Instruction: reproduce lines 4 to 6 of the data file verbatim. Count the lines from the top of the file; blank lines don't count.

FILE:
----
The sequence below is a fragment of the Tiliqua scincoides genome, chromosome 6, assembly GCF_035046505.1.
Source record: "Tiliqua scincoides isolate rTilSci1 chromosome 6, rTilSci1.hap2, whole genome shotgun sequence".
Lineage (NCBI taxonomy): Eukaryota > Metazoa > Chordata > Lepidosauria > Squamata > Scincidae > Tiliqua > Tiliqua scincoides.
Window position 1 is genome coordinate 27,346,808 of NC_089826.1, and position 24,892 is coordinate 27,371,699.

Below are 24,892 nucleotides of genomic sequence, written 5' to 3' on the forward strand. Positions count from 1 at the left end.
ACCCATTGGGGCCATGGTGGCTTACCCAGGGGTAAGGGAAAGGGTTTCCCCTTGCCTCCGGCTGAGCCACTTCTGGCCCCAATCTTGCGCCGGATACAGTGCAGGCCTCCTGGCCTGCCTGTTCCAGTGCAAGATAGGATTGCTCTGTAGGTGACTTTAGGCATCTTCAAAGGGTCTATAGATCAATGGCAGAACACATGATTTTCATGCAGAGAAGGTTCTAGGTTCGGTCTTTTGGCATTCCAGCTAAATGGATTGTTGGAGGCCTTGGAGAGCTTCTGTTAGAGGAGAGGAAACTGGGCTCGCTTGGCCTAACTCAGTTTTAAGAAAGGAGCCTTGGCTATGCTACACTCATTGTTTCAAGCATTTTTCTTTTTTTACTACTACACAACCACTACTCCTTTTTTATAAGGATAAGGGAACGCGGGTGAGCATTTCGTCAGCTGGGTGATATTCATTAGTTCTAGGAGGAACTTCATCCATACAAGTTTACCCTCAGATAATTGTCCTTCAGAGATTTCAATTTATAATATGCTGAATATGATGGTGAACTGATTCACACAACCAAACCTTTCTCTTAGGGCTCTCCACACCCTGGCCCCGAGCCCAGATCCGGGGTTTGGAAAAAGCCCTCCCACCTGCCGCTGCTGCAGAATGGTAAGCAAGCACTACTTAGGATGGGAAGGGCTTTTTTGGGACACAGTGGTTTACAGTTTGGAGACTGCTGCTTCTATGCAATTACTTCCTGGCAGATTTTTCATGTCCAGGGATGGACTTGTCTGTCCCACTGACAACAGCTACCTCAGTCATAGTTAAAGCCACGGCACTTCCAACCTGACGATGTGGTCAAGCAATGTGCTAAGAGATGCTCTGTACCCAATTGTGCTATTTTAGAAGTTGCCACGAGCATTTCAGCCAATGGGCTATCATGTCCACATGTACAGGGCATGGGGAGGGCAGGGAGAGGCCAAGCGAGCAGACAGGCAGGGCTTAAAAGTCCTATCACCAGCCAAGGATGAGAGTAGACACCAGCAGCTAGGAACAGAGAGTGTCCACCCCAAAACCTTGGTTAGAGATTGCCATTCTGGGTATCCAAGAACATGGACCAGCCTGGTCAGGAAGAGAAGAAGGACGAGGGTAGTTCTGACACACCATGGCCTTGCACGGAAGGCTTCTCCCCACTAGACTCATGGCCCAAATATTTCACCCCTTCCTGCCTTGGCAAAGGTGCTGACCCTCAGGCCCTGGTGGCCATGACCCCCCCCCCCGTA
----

Window position 1 is genome coordinate 27,346,808 of NC_089826.1, and position 24,892 is coordinate 27,371,699.

Below are 24,892 nucleotides of genomic sequence, written 5' to 3' on the forward strand. Positions count from 1 at the left end.
ACCCATTGGGGCCATGGTGGCTTACCCAGGGGTAAGGGAAAGGGTTTCCCCTTGCCTCCGGCTGAGCCACTTCTGGCCCCAATCTTGCGCCGGATACAGTGCAGGCCTCCTGGCCTGCCTGTTCCAGTGCAAGATAGGATTGCTCTGTAGGTGACTTTAGGCATCTTCAAAGGGTCTATAGATCAATGGCAGAACACATGATTTTCATGCAGAGAAGGTTCTAGGTTCGGTCTTTTGGCATTCCAGCTAAATGGATTGTTGGAGGCCTTGGAGAGCTTCTGTTAGAGGAGAGGAAACTGGGCTCGCTTGGCCTAACTCAGTTTTAAGAAAGGAGCCTTGGCTATGCTACACTCATTGTTTCAAGCATTTTTCTTTTTTTACTACTACACAACCACTACTCCTTTTTTATAAGGATAAGGGAACGCGGGTGAGCATTTCGTCAGCTGGGTGATATTCATTAGTTCTAGGAGGAACTTCATCCATACAAGTTTACCCTCAGATAATTGTCCTTCAGAGATTTCAATTTATAATATGCTGAATATGATGGTGAACTGATTCACACAACCAAACCTTTCTCTTAGGGCTCTCCACACCCTGGCCCCGAGCCCAGATCCGGGGTTTGGAAAAAGCCCTCCCACCTGCCGCTGCTGCAGAATGGTAAGCAAGCACTACTTAGGATGGGAAGGGCTTTTTTGGGACACAGTGGTTTACAGTTTGGAGACTGCTGCTTCTATGCAATTACTTCCTGGCAGATTTTTCATGTCCAGGGATGGACTTGTCTGTCCCACTGACAACAGCTACCTCAGTCATAGTTAAAGCCACGGCACTTCCAACCTGACGATGTGGTCAAGCAATGTGCTAAGAGATGCTCTGTACCCAATTGTGCTATTTTAGAAGTTGCCACGAGCATTTCAGCCAATGGGCTATCATGTCCACATGTACAGGGCATGGGGAGGGCAGGGAGAGGCCAAGCGAGCAGACAGGCAGGGCTTAAAAGTCCTATCACCAGCCAAGGATGAGAGTAGACACCAGCAGCTAGGAACAGAGAGTGTCCACCCCAAAACCTTGGTTAGAGATTGCCATTCTGGGTATCCAAGAACATGGACCAGCCTGGTCAGGAAGAGAAGAAGGACGAGGGTAGTTCTGACACACCATGGCCTTGCACGGAAGGCTTCTCCCCACTAGACTCATGGCCCAAATATTTCACCCCTTCCTGCCTTGGCAAAGGTGCTGACCCTCAGGCCCTGGTGGCCATGACCCCCCCCCCCGTA